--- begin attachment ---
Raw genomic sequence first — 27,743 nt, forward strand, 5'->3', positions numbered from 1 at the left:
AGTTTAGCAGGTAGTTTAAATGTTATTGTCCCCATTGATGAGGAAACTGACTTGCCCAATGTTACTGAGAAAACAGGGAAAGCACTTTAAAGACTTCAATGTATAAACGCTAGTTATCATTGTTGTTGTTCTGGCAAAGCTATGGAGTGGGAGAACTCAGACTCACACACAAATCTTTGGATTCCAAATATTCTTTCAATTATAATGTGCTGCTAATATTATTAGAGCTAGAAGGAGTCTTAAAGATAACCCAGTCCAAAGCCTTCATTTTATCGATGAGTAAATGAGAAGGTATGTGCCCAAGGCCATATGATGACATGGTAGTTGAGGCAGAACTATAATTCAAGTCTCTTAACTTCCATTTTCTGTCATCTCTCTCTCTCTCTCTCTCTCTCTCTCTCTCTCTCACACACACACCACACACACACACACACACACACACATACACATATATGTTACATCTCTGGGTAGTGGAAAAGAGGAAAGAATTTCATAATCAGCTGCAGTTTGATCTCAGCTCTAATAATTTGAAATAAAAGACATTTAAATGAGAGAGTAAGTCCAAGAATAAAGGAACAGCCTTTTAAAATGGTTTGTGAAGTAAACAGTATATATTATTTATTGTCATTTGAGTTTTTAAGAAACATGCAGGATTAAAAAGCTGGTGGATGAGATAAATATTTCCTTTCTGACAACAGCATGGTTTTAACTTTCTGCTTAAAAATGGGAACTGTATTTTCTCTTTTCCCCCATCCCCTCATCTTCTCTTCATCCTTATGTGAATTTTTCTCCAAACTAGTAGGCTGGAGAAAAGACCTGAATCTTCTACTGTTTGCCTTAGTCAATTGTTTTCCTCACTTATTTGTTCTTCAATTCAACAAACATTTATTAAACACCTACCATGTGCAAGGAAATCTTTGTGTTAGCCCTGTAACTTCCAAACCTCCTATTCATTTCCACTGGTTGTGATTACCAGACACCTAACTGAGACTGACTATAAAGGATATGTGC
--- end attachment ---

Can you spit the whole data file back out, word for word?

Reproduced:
Raw genomic sequence first — 27,743 nt, forward strand, 5'->3', positions numbered from 1 at the left:
AGTTTAGCAGGTAGTTTAAATGTTATTGTCCCCATTGATGAGGAAACTGACTTGCCCAATGTTACTGAGAAAACAGGGAAAGCACTTTAAAGACTTCAATGTATAAACGCTAGTTATCATTGTTGTTGTTCTGGCAAAGCTATGGAGTGGGAGAACTCAGACTCACACACAAATCTTTGGATTCCAAATATTCTTTCAATTATAATGTGCTGCTAATATTATTAGAGCTAGAAGGAGTCTTAAAGATAACCCAGTCCAAAGCCTTCATTTTATCGATGAGTAAATGAGAAGGTATGTGCCCAAGGCCATATGATGACATGGTAGTTGAGGCAGAACTATAATTCAAGTCTCTTAACTTCCATTTTCTGTCATCTCTCTCTCTCTCTCTCTCTCTCTCTCTCTCTCTCACACACACACCACACACACACACACACACACACACATACACATATATGTTACATCTCTGGGTAGTGGAAAAGAGGAAAGAATTTCATAATCAGCTGCAGTTTGATCTCAGCTCTAATAATTTGAAATAAAAGACATTTAAATGAGAGAGTAAGTCCAAGAATAAAGGAACAGCCTTTTAAAATGGTTTGTGAAGTAAACAGTATATATTATTTATTGTCATTTGAGTTTTTAAGAAACATGCAGGATTAAAAAGCTGGTGGATGAGATAAATATTTCCTTTCTGACAACAGCATGGTTTTAACTTTCTGCTTAAAAATGGGAACTGTATTTTCTCTTTTCCCCCATCCCCTCATCTTCTCTTCATCCTTATGTGAATTTTTCTCCAAACTAGTAGGCTGGAGAAAAGACCTGAATCTTCTACTGTTTGCCTTAGTCAATTGTTTTCCTCACTTATTTGTTCTTCAATTCAACAAACATTTATTAAACACCTACCATGTGCAAGGAAATCTTTGTGTTAGCCCTGTAACTTCCAAACCTCCTATTCATTTCCACTGGTTGTGATTACCAGACACCTAACTGAGACTGACTATAAAGGATATGTGC